Kenneth’s plight elicits mixed reactions. While some of his victims are inclined to see him let go, others, along with the prosecutor, defend the original punishment. Kenneth’s contention that the older man coerced his cooperation by threatening his mother is dismissed, because he didn’t speak up as a 15-year-old at his original trial. And arguments that Kenneth’s new sentence should take into account his rehabilitation may not convince this Florida court.

15 to Life is an eye-opening portrait of the American justice system as it stands today, putting an indelibly human face on its policies concerning children.

“Few of us would question whether our 13- or 14-year-old needs guidance,” says director Nadine Pequeneza. “As parents we recognize that our children are easily influenced, that they can be impulsive and that empathy and cruelty are both learned behaviors. Given what we know, I was shocked to learn that kids as young as 12 years old are being sentenced to die in prison.

“As I began to research, reading articles, reports and studies from individuals and groups on both sides of this argument, I discovered some shocking statistics: 60 percent of children sentenced to life without parole are first time offenders and every 13 and 14-year-old sentenced to life without parole for a non-homicide crime is a child of color.

“When children commit crimes, should rehabilitation take precedence over punishment? Can children be ruled to be adults, based on a single action? Can children who commit violent acts be rehabilitated? By focusing on Kenneth’s story, we find the answers.”

Judge Daniel H. Sleet of Florida’s 2nd District Court: Shows he has no real understanding of US law or just does not care or he is a real out right racist.
The juvenile justice system in the United States was built on the idea that an individual’s ability to understand right and wrong, as well as the consequences of his or her decisions, is not completely formed until adulthood, when psychological and physiological capacities are fully developed.

The Graham and the Miller decisions by the US Supreme Court really make the same point — that is, that children are different than adults physically, mentally and emotionally and that has to be taken into account when you’re sentencing them. There’s so many things that we restrict children from doing because we recognize that they don’t have the same maturity as adults and the same capacity for decision-making and understanding of the consequences of their actions. So they can’t drive until a certain age, they can’t drink, they can’t vote. But for some reason, when they commit a crime that we feel is serious enough to move them into an adult court, there’s no protection for children anymore, and so that disconnect is something that I think needs to be addressed.

Sunday, June 19, 2016

Darryl Hunt - A Innocent Man

"We Live" | A Tribute to Darryl Hunt by Rev. Dr. William J. Barber, II

Darryl Hunt 1965 – March 13, 2016 was an African American man from Winston-Salem, North Carolina, who, in 1984, was twice wrongfully convicted of the rape and murder of a young white newspaper copy editor, Deborah Sykes, but was later exonerated by DNA and other forms of evidence. He served 19-and-one-half years in prison before he was freed after review and exoneration.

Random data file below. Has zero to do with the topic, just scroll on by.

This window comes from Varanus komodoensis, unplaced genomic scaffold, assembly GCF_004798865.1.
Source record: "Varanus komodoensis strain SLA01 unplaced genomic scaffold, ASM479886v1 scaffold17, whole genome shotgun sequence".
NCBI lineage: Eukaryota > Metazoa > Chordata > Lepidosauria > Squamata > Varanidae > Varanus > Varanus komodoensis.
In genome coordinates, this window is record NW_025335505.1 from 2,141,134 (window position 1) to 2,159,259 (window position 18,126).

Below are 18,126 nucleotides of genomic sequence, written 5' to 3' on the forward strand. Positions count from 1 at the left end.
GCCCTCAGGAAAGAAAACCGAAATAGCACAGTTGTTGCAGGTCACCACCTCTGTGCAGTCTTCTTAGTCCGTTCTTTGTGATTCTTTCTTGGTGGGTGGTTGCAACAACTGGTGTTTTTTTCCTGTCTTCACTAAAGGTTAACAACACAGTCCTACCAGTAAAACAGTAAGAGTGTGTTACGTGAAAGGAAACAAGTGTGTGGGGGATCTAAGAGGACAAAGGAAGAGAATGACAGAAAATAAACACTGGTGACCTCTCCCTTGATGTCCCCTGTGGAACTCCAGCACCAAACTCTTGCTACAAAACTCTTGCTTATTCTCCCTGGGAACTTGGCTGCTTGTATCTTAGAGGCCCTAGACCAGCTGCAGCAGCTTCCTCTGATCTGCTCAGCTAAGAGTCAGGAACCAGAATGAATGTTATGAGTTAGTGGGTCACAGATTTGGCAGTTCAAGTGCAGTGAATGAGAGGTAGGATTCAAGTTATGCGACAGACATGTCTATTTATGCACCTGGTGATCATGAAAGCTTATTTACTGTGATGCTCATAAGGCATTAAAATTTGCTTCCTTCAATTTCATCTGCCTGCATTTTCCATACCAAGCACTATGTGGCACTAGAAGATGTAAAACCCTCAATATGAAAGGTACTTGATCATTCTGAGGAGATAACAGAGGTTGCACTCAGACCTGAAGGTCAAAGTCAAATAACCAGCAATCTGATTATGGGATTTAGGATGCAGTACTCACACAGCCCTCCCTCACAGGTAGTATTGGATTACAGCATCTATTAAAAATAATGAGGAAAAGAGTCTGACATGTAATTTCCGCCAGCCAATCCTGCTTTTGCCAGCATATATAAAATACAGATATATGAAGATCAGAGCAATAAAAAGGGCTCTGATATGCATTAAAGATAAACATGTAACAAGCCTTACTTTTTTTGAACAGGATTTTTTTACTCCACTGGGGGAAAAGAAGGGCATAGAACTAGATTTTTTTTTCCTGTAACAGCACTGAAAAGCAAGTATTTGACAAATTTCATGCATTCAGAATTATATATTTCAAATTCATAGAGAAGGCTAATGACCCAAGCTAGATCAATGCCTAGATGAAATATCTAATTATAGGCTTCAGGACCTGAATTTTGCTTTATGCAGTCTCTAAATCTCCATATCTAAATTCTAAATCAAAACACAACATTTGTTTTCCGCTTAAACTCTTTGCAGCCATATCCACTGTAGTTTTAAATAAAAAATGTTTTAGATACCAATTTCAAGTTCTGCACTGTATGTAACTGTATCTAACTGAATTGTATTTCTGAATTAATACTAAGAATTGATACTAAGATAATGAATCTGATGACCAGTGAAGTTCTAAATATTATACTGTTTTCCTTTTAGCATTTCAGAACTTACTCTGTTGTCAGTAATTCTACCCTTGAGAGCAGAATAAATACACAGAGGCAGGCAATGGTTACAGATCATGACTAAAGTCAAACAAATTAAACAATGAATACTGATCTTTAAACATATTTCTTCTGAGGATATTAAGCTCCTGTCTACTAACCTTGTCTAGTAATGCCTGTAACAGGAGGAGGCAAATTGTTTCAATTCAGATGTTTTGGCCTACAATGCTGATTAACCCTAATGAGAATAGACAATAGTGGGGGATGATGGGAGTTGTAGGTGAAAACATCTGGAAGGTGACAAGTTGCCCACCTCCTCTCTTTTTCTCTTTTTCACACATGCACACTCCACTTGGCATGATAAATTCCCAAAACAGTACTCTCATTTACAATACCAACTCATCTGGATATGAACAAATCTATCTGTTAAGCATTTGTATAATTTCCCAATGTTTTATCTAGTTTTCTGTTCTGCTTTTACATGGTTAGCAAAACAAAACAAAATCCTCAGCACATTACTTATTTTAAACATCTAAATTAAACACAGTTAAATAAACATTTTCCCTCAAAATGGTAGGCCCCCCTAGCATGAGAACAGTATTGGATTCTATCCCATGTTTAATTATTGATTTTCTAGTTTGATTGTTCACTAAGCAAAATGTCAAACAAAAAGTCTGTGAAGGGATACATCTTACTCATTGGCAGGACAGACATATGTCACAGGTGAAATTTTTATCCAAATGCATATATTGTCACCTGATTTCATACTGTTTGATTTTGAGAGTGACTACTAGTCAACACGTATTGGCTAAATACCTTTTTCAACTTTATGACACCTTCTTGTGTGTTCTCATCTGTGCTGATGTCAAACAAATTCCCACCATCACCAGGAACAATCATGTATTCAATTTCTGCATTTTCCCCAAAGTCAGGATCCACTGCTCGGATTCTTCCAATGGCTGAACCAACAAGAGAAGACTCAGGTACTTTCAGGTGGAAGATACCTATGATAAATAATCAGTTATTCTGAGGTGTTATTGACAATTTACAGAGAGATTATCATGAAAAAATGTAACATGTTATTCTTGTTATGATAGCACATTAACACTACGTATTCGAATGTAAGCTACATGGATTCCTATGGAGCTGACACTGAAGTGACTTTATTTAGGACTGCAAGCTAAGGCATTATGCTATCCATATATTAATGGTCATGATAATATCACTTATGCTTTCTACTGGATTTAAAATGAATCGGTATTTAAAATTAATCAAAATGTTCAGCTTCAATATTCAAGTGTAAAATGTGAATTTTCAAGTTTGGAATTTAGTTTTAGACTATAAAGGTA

After 19 years in prison, Hunt was exonerated in February 2004 after DNA evidence led police to Willard Brown, who confessed to the killing. After he was exonerated, Hunt was pardoned by then-Gov. Mike Easley. He was awarded a settlement of more than $1.6 million in 2007 and founded the Darryl Hunt Project for Freedom and Justice, an advocacy group for the wrongfully convicted.

But Hunt was also haunted by his experiences, said those who knew him. He would use ATMs daily, not so much to get money but so he could create a time-stamped receipt and an image recording his location.

“Even after all this time – he still carries this kind of fear and anxiety,” said Phoebe Zerwick, who in 2003 as a reporter for the Winston-Salem Journal, wrote an eight-part series on Hunt’s case.

Zerwick now teaches at Wake Forest University and regularly asked Hunt to speak to classes. His last spoke to a group of her students in late January.

“Anybody I’ve ever met who has met him has been deeply touched by him,” she said. “He’s really moving to college students.”

Mark Rabil is an attorney who represented Hunt from his first trial through to his civil settlement with Winston-Salem more than two decades later.

Rabil said he knew Hunt was innocent the first time they talked. “He was very open and trusting,” Rabil said. “There didn’t seem to be any question about it.”

Rabil and Hunt recently traveled together to the University of Virginia for a program at its public policy school.

Hunt often talked about the problems of people released from prison, Rabil said. Hunt called it “homecoming.”

The trauma of wrongful convictions, years in prison, and the responsibilities he took on after he was free wore Hunt down, Rabil said.

“In the long run, he eventually got the death penalty,” Rabil said.

A modern cause célèbre, his case was said to have "helped define race relations in Winston-Salem for 20 years."
Darryl Hunt became a Muslim and involved in the Innocence Project, as well as his own group called The Darryl Hunt Project for Freedom and Justice. This project is devoted to "educating the public about flaws in the criminal justice system, advocating for those wrongfully incarcerated as a result of those flaws, and providing resources and support for those trying to rebuild their lives."

Darryl Hunt died from a self-inflicted gunshot wound to his torso in Winston-Salem, NC, after a battle with Stage IV cancer.

    Darryl Hunt Interview @ Community Mosque of Winston-Salem, NC

    Darryl Hunt (1965-2016) Last Public Speech at Kalvin Michael Smith Rally